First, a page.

The “air Pollution in the Arctic: Climate, Environment and Societies” (PACES, https://pacesproject.org/) initiative aims to foster new research on the origins and fate of Arctic air pollution, how it impacts the climate, human health, and ecosystems. PACES also focuses on the feedback mechanisms between anthropogenic pollution and natural processes, the associated climate responses, and the impacts on society, including sustainable solutions, adaptation, and economic consequences.
PACES coordinates international research efforts on these topics in collaboration with existing and planned activities and motivates trans-disciplinary research related to Arctic air pollution and its impacts. Around 40 scientists with interests in Arctic air pollution gathered in Helsinki, Finland, for the 5th PACES Open Science Meeting in June 2023, where recent research highlights and ongoing and planned activities within PACES and more broadly were discussed in-depth. Funding from both IASC and IGAC supported the attendance of 6 early career scientists. Scientific session themes included the global linkages between long-range transport, wildfires, and Arctic air pollution; the human and ecosystem health impacts of local Arctic air pollution, with a focus on the recent Alaskan Layered Pollution and Chemical Analysis (ALPACA) campaign; and the chemical and physical properties of Arctic aerosols.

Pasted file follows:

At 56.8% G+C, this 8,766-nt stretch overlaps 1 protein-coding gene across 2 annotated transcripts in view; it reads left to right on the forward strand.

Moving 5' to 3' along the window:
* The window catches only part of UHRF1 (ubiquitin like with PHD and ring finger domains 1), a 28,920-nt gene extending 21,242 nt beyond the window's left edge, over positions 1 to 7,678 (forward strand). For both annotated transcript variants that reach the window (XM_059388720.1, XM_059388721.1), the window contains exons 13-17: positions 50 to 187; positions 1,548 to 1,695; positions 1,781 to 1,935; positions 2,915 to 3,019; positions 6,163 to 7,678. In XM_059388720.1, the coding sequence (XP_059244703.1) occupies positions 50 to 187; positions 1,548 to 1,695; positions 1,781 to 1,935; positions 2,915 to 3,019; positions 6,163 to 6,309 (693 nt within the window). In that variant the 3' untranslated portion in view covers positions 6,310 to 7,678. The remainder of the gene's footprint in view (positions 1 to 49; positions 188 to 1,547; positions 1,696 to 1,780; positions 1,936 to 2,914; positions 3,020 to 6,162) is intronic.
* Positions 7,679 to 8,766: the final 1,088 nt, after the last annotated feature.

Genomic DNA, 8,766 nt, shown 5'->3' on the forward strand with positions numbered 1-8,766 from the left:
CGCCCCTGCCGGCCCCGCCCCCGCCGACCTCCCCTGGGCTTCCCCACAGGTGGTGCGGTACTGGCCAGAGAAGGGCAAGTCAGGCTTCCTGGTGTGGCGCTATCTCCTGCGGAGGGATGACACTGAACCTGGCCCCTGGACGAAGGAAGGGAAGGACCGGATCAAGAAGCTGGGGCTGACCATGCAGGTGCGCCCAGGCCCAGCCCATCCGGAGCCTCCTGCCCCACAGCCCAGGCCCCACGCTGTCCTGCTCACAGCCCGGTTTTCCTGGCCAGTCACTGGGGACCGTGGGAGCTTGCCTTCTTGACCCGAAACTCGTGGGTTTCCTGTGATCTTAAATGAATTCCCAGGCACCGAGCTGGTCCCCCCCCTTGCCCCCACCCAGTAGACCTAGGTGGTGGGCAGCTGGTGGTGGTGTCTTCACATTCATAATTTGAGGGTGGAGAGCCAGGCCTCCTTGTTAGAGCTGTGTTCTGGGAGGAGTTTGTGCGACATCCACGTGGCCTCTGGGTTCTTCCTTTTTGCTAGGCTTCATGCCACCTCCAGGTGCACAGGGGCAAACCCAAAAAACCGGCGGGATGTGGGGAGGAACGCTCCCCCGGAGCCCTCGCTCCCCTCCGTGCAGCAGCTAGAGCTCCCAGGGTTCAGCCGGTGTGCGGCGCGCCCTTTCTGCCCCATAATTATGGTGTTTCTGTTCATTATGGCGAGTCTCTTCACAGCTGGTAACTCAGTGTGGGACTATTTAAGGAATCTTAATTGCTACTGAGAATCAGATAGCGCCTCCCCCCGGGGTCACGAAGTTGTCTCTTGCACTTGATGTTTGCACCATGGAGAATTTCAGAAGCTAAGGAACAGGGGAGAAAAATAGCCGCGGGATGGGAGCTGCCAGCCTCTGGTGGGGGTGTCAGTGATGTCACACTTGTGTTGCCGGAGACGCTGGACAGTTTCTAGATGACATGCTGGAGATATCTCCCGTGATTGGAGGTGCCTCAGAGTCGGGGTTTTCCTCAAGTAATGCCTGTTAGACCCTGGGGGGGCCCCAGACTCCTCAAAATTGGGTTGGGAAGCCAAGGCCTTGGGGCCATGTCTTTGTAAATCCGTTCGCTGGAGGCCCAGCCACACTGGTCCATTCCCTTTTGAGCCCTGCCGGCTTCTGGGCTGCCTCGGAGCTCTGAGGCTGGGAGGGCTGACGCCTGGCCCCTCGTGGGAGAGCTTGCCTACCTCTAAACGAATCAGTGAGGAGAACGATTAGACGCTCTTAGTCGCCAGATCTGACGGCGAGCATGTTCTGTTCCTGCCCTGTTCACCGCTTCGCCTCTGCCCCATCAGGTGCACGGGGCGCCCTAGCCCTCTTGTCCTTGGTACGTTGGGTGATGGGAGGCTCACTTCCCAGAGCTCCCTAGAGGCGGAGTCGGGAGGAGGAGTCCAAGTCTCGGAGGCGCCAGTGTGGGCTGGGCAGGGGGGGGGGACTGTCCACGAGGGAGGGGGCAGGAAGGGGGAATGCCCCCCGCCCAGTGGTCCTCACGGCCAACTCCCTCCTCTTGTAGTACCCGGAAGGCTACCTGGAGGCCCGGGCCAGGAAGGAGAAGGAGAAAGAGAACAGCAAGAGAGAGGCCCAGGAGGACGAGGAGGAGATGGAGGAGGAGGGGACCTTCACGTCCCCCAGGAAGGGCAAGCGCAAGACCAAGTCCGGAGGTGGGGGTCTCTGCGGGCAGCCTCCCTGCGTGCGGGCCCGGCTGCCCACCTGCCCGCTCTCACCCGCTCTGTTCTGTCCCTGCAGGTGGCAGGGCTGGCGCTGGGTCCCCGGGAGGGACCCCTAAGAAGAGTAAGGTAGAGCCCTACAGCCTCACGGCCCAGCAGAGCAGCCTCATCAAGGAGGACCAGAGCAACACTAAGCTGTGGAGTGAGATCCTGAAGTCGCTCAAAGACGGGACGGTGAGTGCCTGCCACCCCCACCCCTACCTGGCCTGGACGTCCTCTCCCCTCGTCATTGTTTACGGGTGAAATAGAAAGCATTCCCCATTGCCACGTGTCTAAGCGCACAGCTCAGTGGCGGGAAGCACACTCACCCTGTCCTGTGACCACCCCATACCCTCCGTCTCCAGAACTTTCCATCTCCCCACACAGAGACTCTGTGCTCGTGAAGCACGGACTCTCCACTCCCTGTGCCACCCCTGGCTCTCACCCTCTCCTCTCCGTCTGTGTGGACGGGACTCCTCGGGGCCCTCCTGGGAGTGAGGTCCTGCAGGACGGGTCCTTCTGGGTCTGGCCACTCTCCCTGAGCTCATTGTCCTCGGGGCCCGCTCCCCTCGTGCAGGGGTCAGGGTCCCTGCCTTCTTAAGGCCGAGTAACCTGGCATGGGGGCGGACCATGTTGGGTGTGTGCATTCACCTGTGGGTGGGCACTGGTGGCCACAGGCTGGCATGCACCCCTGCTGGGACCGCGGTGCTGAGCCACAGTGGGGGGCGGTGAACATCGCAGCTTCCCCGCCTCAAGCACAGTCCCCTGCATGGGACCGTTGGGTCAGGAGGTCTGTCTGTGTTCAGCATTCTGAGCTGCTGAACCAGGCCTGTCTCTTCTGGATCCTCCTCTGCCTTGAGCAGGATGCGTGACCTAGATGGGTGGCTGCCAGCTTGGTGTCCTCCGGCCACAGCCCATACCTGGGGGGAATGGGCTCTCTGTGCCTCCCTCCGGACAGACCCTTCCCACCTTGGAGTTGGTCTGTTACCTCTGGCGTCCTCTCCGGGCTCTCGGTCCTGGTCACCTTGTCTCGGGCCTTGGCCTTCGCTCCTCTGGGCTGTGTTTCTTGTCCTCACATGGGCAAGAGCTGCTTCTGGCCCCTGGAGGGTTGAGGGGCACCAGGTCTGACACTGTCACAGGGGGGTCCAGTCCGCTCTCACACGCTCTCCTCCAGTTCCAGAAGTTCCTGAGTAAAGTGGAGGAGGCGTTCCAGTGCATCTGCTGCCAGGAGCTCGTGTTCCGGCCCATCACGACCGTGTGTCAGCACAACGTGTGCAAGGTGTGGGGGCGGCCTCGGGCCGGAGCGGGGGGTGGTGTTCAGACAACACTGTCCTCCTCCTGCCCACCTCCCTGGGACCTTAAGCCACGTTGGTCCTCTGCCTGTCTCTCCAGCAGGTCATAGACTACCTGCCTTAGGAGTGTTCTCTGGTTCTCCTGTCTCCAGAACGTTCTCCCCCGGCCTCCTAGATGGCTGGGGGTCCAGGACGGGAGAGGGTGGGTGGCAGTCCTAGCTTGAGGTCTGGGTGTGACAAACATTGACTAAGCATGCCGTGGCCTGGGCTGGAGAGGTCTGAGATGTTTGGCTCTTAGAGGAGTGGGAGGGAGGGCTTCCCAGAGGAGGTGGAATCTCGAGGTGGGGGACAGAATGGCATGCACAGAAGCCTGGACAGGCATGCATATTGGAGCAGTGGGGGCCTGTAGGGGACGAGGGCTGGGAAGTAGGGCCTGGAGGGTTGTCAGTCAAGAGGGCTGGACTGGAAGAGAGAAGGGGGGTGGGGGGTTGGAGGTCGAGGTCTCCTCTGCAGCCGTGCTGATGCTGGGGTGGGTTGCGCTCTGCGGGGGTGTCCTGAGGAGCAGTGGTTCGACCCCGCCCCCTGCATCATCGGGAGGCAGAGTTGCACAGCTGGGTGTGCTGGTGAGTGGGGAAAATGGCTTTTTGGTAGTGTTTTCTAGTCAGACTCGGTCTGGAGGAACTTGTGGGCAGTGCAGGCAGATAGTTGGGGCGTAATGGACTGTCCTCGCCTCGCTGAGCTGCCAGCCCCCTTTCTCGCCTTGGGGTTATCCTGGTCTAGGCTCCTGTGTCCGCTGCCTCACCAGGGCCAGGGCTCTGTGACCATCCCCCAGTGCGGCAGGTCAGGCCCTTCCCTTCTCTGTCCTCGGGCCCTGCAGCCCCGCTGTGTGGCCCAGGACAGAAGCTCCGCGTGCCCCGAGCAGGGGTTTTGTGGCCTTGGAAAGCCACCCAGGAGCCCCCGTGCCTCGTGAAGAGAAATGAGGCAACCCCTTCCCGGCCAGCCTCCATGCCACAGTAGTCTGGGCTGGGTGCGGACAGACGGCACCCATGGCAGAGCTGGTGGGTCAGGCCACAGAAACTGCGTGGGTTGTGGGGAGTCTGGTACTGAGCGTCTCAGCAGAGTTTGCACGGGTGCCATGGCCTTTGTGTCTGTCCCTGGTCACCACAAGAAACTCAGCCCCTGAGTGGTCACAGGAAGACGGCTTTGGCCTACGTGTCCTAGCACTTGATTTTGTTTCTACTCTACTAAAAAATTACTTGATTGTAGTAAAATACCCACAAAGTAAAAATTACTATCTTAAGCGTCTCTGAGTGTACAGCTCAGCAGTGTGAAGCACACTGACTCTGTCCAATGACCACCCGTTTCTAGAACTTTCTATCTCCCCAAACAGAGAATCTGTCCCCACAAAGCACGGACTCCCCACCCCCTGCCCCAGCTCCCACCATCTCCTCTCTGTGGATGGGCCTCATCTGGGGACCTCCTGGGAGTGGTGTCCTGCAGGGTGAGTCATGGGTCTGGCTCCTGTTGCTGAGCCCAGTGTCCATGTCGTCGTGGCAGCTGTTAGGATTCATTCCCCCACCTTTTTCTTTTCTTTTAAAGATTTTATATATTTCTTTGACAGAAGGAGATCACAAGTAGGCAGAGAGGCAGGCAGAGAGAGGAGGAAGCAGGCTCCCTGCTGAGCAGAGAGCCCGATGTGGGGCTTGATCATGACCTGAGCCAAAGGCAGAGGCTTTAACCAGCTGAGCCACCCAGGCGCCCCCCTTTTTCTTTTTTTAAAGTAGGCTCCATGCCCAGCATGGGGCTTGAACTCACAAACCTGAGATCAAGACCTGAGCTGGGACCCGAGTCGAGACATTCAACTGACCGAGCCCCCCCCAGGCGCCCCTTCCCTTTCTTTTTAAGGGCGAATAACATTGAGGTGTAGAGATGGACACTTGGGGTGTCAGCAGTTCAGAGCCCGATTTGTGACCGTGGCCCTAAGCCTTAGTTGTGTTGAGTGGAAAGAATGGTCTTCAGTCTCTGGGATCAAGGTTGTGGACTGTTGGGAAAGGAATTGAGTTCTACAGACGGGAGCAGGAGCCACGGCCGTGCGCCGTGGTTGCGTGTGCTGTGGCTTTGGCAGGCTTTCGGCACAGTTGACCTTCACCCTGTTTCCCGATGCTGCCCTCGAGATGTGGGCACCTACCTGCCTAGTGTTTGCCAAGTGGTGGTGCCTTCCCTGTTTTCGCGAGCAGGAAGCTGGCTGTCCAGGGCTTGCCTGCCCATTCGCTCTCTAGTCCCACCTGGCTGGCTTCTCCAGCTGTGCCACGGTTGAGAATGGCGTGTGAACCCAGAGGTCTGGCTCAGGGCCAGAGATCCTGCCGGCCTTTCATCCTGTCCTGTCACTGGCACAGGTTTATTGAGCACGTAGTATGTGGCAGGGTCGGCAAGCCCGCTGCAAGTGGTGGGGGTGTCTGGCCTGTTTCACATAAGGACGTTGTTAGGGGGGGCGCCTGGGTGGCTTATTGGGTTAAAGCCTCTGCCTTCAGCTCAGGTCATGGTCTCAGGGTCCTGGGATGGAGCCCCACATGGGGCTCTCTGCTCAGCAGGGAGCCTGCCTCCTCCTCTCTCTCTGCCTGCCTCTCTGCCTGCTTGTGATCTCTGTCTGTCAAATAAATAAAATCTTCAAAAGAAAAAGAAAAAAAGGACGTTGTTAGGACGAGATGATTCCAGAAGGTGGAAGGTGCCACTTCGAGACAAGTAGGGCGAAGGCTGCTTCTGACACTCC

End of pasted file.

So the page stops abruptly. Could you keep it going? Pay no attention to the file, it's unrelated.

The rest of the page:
More than 20 scientific presentations were given across these topics, with additional group discussion around plans for the future directions of PACES as well as a panel discussion between experienced and early career scientists about potential career paths in academia.
Discussion about the future directions of PACES was implemented using the World Café format (https://theworldcafe.com/key-concepts-resources/world-cafe-method/). The World Café is a simple yet effective method for conducting collaborative dialogue. Small groups of 4-5 participants were randomly selected for each question/topic of discussion. These questions included:
1. Which major scientific issues need to be addressed in the coming 10-15 years (benefiting from / enabled by international collaboration)?